Data suggests schools staying shut for political — not scientific — reasons

Data suggests schools staying shut for political — not scientific — reasons

Calls to keep schools closed in the United States in the months following the coronavirus pandemic have little to do with science, and everything to do with political pressure, suggests data.

More than 55 million K-12 students in United States have been out of school since March and demands to reopen the public schools have been ramping up. In contrast to public schools, private schools have reopened with social distancing measures in place to allow for in-person teaching.

Many public schools remain closed in the name of protecting public health, with teachers and teachers’ unions demanding they remain shut.

Unions go beyond public health concerns

Reason reports that in addition to keeping the schools closed, teachers’ unions have gone well beyond any public health concerns to call for politicians to enact a “wealth tax,” Medicare for all, and a nationwide ban on charter schools.

Ten unions have even joined a coalition that includes the far-left Democratic Socialists of America to “Demand Safe Schools,” which focuses not on coronavirus-related concerns, but on a ban on charter schools and even the cancellation of rent.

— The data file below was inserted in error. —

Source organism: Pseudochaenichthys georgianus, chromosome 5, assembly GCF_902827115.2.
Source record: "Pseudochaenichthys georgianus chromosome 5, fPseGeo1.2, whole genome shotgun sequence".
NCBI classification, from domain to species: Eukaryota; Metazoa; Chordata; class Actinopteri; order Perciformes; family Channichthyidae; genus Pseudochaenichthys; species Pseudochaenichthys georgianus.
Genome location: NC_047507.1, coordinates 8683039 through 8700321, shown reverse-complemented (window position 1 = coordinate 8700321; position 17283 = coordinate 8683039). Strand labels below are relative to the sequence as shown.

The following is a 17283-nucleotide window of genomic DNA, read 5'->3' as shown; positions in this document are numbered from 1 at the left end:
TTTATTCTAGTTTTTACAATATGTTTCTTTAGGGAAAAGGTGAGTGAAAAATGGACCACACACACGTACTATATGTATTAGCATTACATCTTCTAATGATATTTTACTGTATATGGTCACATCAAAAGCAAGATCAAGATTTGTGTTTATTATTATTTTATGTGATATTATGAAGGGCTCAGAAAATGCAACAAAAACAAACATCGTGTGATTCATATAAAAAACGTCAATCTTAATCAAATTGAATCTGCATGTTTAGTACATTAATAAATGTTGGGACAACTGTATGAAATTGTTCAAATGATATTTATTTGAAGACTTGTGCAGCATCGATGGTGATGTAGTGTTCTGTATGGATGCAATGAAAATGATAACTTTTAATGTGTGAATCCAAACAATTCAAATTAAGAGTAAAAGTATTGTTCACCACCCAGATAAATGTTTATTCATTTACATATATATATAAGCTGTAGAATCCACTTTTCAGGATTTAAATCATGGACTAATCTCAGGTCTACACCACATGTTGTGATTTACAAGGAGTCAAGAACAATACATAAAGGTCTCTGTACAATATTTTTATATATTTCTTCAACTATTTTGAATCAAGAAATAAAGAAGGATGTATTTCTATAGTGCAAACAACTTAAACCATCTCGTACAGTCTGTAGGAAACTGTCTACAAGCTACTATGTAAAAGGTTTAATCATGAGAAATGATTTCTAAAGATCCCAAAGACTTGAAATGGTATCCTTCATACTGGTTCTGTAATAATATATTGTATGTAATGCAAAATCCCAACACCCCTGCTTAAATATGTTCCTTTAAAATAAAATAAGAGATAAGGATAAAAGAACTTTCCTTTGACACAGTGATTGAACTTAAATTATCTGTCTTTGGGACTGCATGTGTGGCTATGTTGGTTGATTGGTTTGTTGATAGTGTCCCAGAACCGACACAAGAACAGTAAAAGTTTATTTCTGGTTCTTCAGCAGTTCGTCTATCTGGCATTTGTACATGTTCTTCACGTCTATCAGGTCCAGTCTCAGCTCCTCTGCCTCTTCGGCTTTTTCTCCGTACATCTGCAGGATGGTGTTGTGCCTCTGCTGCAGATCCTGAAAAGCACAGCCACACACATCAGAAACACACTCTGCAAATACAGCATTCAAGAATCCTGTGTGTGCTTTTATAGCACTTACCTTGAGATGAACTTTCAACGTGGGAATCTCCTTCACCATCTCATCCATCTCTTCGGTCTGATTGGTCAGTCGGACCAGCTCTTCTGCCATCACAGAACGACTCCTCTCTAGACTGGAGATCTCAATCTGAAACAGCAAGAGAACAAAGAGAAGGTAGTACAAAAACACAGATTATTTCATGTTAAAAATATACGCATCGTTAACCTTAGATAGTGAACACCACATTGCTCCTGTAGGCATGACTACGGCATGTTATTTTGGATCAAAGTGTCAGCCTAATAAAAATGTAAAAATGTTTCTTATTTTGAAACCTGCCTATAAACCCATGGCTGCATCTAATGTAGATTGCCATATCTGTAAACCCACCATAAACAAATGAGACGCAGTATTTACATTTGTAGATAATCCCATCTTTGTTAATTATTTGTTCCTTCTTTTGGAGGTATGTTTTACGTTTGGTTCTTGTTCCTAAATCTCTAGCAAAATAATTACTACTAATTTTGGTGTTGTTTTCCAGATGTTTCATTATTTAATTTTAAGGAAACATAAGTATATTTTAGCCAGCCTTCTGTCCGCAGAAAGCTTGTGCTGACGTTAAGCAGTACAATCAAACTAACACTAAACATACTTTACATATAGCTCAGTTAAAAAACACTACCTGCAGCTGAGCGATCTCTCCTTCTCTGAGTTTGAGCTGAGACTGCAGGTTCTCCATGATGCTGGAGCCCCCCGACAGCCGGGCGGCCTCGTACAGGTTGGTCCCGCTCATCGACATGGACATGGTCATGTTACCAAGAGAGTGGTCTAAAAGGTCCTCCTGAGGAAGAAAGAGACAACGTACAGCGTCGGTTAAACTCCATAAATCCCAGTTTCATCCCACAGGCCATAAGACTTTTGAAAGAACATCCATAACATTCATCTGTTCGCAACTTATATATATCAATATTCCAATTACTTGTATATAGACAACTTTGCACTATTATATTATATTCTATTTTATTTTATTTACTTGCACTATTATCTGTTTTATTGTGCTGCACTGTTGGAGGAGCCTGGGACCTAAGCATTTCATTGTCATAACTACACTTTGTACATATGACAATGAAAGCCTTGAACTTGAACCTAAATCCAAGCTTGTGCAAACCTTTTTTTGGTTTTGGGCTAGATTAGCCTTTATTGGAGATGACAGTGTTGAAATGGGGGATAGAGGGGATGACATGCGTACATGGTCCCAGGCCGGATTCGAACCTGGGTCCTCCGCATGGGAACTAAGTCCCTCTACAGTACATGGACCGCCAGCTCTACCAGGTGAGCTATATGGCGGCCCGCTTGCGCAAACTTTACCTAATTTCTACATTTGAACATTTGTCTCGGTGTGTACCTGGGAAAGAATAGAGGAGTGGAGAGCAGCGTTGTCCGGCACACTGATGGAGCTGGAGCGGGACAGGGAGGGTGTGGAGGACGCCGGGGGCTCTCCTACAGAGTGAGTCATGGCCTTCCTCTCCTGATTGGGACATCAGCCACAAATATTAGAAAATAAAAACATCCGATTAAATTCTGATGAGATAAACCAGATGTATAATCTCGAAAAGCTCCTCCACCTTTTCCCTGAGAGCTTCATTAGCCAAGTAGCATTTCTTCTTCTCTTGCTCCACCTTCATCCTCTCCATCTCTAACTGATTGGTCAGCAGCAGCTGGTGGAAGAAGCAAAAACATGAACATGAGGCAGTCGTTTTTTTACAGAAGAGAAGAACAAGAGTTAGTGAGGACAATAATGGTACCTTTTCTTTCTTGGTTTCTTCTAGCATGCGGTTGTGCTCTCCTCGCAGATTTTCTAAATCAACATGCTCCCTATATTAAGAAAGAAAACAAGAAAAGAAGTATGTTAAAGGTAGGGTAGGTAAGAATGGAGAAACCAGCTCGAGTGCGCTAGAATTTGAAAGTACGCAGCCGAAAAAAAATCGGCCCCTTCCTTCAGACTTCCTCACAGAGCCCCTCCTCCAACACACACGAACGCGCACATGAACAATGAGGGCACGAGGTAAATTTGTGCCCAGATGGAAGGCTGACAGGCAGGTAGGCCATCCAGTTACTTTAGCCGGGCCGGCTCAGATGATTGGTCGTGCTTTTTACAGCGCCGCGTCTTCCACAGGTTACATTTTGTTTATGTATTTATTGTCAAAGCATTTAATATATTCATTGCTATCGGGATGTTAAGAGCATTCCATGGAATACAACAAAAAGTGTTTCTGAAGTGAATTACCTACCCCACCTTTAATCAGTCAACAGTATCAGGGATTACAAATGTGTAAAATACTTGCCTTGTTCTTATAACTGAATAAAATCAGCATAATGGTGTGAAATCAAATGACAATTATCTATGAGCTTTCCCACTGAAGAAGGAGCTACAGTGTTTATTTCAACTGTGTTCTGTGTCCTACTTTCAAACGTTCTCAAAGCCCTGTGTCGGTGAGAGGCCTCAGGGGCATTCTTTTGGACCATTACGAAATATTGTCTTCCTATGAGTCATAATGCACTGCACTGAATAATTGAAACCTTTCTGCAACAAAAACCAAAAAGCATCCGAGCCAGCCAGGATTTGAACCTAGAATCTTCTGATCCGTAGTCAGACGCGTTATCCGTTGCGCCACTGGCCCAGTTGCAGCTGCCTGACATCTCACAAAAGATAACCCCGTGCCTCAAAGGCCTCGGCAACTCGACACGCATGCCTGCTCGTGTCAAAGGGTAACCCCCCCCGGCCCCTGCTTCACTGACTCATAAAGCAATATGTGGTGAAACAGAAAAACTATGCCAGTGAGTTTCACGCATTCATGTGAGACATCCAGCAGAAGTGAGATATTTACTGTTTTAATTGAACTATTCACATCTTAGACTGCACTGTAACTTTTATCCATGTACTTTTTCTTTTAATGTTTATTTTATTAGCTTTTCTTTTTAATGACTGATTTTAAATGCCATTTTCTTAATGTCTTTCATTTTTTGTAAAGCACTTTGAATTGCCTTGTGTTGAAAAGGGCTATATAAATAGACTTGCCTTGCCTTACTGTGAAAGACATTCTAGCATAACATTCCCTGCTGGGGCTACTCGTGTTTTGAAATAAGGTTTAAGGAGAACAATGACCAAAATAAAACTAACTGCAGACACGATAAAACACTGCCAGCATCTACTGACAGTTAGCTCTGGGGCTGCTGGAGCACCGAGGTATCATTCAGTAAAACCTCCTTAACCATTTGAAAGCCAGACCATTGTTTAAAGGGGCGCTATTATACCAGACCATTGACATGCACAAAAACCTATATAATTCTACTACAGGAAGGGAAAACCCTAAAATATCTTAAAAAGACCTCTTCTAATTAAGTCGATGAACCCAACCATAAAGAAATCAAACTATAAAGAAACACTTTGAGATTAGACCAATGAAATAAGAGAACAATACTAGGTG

In the name of safe schools, teachers’ unions want free housing for everyone who can’t afford a house, to be paid for by people with jobs that allow them to afford a mortgage.

More than health metrics” guiding decision-makers

As Reason points out, Washington, D.C. mayor Muriel Bowser echoed these political trends in response to a question posed to her by a reporter, stating that the mandatory closure of schools in the city did not have COVID-19 cases as a sole motivating factor.

“No. I wouldn't say the attention to the health metrics is the only thing that's leading to our decision today,” she said, adding that "clearly we want to work with our workforce” — a reference to teachers’ unions.

Education Week compiled data on decisions to reopen schools made by 563 school districts in the United States, which show a strong relationship between their plans and whether the school district is in a state that mandates union membership for teachers.

Accordingly, school districts in states requiring union memberships are 25 per cent less likely to plan to reopen with in-person teaching than school districts in right-to-work states; 38 per cent of school districts in right-to-work states have offered full-time in-person teaching, in contrast to only 13 per cent of school districts in those requiring union memberships.

“Little incentive to focus on students”

Furthermore, states with stronger teachers’ unions are far less likely to reopen schools in the fall. In California, only four per cent of districts are offering in-person instruction — a stark contrast to 73 per cent of school districts in Florida.

Reason points out that all of this makes sense because teachers’ unions with more power are better positioned to influence school districts to shut down, and the reason they do so is simple: it’s in the interest of their teachers, particularly the older ones, to limit their exposure to the coronavirus.

But it comes at the cost of teaching students, whose parents’ tax dollars will fund the teachers regardless of whether they serve the needs of the public.

As Reason suggests, “schools have little incentive to focus on students.”